Beaverton, Oregon


Beaverton is an exciting blend of city life with a generous touch of Oregon’s renown outdoor beauty. The city is bordered on the east by Portland, the state’s largest city, and on the west by the plentiful farm lands of the Tualatin River Valley in western Washington County. That exciting mix of urban and rural landscapes provides rolling hills, lush forests, rivers and wetlands to be enjoyed by all.

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Portland Attractions Area Attractions
OMSIOMSI-With an IMAX theater, a laser light planetarium, a motion simulator, a real US submarine, and rooms filled with science activities, the whole family will enjoy OMSI.
Portland Art MuseumPortland Art Museum - From exhibits featuring Egypt to a sculpture from Pablo Picasso, from modern to Pacific Rim, there is something that will catch your eye and imagination.
Pioneer Courthouse SquarePioneer Courthouse Square - Portland offers many places to be entertained, educated and involved. Pioneer Courthouse Square has been doing it all for 150 years.
Willamette Falls

Willamette Falls - The Willamette Falls near Portland provides views of geology, history and industry.

Portland Oregon Lodging Beaverton Lodging
Embassy Suites Hotel Portland-Washington SquareEmbassy Suites Hotel Portland-Washington Square is a full-service upscale all-suite hotel. Guests stay in spacious two-room suites and receive a complimentary breakfast, high-speed internet access and more.
Phoenix Inn Suites in BeavertonPhoenix Inn Suites in Beaverton
Our 100% non-smoking hotel is conveniently situated in the Beaverton/Hillsboro high-tech corridor with convenient access to the MAX light rail park and ride to Portland.
Portland HotelComfort Inn & Suites West in Beaverton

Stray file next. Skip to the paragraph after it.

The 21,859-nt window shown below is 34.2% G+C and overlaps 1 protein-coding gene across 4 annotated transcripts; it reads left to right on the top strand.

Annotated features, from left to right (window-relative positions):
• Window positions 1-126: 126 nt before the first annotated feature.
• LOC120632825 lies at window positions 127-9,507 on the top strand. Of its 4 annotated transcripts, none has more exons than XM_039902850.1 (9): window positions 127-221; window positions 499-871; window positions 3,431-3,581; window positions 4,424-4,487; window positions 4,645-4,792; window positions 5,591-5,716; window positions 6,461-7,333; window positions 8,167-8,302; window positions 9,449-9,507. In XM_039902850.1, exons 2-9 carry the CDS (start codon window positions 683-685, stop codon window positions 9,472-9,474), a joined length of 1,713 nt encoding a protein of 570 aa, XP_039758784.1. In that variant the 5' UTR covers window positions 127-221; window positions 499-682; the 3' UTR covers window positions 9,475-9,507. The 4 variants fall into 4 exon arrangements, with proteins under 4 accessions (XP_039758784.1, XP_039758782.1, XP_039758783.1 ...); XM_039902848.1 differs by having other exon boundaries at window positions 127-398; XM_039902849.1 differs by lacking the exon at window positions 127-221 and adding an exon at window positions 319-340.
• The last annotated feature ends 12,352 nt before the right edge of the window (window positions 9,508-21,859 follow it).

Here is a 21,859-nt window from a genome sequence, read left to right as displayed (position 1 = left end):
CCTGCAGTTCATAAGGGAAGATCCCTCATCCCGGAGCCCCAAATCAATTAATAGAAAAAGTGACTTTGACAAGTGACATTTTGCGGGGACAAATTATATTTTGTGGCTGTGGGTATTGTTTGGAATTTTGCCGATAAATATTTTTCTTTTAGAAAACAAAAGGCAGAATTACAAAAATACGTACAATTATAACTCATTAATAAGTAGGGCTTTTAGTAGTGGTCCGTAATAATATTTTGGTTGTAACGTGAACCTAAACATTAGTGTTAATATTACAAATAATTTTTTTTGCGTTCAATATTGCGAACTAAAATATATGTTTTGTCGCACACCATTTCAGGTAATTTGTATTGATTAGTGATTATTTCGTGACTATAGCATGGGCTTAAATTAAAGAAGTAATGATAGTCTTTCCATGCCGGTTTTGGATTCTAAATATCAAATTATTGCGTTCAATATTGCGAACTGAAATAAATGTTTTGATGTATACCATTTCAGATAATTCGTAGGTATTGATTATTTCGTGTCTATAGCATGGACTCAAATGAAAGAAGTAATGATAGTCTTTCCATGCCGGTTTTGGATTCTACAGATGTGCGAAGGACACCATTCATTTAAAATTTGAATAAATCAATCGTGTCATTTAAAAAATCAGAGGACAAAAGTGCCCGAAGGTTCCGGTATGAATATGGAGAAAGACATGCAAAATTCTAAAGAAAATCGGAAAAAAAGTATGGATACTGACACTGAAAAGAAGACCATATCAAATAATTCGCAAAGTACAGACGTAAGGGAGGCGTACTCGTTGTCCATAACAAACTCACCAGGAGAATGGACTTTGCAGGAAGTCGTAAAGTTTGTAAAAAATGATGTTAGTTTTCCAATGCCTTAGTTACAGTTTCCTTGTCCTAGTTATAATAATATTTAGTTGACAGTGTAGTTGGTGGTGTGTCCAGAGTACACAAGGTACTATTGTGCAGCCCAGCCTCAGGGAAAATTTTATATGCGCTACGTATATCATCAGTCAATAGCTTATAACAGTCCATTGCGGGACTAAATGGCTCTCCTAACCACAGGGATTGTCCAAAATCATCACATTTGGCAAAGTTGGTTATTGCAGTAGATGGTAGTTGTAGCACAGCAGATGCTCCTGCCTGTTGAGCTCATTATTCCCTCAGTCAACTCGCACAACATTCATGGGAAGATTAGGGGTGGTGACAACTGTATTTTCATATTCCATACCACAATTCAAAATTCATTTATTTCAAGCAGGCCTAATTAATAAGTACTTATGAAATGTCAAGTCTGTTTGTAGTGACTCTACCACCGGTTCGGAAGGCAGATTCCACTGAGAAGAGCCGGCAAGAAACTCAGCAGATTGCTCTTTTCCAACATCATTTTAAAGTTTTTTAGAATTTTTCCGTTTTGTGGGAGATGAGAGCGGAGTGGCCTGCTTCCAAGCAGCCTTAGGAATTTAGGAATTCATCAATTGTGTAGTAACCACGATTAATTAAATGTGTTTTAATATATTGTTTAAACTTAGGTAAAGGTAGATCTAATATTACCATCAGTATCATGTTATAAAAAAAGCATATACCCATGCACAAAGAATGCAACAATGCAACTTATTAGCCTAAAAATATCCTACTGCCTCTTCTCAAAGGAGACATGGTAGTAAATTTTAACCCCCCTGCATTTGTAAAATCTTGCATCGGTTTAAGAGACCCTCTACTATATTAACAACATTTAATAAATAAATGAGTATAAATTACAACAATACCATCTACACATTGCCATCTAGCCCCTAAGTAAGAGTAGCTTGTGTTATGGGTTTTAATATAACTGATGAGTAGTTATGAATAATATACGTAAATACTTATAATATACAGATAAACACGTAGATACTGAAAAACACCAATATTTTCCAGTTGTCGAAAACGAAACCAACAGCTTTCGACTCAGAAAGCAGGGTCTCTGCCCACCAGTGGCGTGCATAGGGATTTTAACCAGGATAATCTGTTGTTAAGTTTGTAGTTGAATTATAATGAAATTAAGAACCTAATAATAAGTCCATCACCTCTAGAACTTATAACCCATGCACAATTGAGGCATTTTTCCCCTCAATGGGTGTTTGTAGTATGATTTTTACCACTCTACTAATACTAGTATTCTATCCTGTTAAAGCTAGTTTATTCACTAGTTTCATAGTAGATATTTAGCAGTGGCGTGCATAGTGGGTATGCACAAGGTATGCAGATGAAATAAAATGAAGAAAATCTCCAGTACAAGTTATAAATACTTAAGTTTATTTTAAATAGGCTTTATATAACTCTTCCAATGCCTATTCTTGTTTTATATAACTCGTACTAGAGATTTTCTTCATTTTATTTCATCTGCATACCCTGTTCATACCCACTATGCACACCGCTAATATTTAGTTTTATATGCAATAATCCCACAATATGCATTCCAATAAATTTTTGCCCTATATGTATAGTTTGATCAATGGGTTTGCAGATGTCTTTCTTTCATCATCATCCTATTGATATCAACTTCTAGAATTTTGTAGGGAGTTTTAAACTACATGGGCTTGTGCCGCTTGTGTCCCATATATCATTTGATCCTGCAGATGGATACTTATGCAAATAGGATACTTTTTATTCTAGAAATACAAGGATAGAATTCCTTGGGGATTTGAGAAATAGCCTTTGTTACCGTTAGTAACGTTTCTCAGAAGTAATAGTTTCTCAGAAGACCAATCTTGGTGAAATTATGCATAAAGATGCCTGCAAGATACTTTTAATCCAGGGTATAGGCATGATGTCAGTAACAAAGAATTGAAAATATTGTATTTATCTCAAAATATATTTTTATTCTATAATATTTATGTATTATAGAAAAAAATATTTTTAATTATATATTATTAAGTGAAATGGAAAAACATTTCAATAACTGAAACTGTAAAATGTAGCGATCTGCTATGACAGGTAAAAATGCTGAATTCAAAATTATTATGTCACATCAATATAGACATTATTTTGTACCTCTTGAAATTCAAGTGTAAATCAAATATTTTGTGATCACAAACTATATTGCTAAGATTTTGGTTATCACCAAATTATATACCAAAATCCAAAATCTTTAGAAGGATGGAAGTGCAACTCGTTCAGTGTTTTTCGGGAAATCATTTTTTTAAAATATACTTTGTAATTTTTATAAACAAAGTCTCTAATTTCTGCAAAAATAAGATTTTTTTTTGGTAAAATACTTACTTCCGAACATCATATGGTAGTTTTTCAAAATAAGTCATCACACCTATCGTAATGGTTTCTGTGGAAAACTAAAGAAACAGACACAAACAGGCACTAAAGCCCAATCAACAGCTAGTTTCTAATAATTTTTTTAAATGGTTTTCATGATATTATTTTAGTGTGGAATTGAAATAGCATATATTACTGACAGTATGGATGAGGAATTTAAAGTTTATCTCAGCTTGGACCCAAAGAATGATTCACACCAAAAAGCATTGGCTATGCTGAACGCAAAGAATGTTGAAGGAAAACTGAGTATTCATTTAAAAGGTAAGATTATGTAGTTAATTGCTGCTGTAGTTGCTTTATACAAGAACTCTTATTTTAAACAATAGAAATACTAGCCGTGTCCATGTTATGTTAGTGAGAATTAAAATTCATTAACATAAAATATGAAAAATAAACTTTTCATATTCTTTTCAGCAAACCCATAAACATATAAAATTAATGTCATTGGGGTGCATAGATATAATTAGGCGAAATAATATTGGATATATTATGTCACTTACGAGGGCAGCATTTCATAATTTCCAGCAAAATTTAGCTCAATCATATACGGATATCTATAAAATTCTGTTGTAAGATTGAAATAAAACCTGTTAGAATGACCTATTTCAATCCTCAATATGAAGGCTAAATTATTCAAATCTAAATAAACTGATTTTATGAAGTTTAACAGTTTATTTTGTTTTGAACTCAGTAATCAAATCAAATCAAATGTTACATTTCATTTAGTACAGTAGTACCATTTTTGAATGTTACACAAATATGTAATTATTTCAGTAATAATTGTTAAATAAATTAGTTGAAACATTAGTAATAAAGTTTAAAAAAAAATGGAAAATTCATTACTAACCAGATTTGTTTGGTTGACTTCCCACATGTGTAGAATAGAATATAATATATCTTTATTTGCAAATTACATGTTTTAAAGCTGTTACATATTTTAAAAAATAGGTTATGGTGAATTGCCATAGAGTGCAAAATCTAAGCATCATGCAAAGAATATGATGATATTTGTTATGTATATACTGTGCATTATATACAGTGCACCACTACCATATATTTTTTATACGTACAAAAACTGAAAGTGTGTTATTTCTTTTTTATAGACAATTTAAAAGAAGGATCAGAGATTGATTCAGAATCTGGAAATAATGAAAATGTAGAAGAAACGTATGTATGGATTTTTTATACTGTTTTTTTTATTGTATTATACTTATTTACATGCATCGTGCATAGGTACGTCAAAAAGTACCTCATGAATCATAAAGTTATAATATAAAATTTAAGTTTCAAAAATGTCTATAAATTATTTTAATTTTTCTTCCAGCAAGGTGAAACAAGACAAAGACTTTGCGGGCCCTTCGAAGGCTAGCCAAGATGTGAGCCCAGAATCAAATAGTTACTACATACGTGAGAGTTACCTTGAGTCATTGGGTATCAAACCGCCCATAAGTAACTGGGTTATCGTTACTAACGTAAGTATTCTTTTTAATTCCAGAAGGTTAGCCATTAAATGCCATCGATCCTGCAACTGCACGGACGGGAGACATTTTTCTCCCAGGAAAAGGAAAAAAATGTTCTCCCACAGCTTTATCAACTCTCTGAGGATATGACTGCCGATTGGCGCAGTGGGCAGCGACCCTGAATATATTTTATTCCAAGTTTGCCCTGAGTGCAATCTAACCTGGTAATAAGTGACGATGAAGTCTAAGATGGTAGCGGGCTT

Discover Oregon's own sunset corridor, located in the business district of Beaverton. Just minutes away from the vibrant downtown Portland, filled with just as much excitement.

Beaverton, offers a variety of family activities and amenities including the region’s largest farmers market, a new library, The Tualatin Hills Park and Recreation District encompassing Beaverton serves approximately 200,000 residents. It provides 200 parks spread over 1,600 acres with 30 miles of hiking trails and a 25-mile bike path network.

Beaverton has more designated “green space” than most cities of its size and there is a park located within a half mile of every home. It is also conveniently located within one to two hours drive of popular natural resources, including the Oregon coast, Mt. Hood and the Columbia River Gorge.

Beaverton’s Farmer’s Market, held from June to October, brings nature's bounty from local farms to Beaverton's sidewalks.

Abundant hotels, restaurants, shopping malls, swimming pools, tennis courts, softball fields and golf courses enhance the recreation opportunities that Beaverton has to offer.

Golfers have many courses to try throughout the Valley Region. The area is rich with verdant, dramatic courses. One exquisite course in the area is Pumpkin Ridge in North Plains, where Tiger Woods won his record third consecutive US Amateur Championship in 1996. It opens in the last stretch of the plains and rises into the foothills of the Tualatin Mountains, then darts in and out of stands of fir, maple and ash. Its thoughtful layout demands strategy and accuracy, and offers little leeway to wayward shots.

Business Climate
Beaverton offers a strong business environment and the attractions of a large metropolitan area, but still has a home-town feel. Headquarters of global companies like Nike and Tektronix support the local economy along with many small and medium sized businesses. In June of 2010 it was announced that IBM anticipates hiring 600 new employees in Oregon as it introduced the new mortgage software tied to its recent acquisition of Beaverton-based Wilshire Credit Corp. IBM's presence in Oregon dates back to the 1990s. The Beaverton campus includes IBM's Linux Technology Center and other software development work, among other functions. IBM's Beaverton campus is currently home to about 650 employees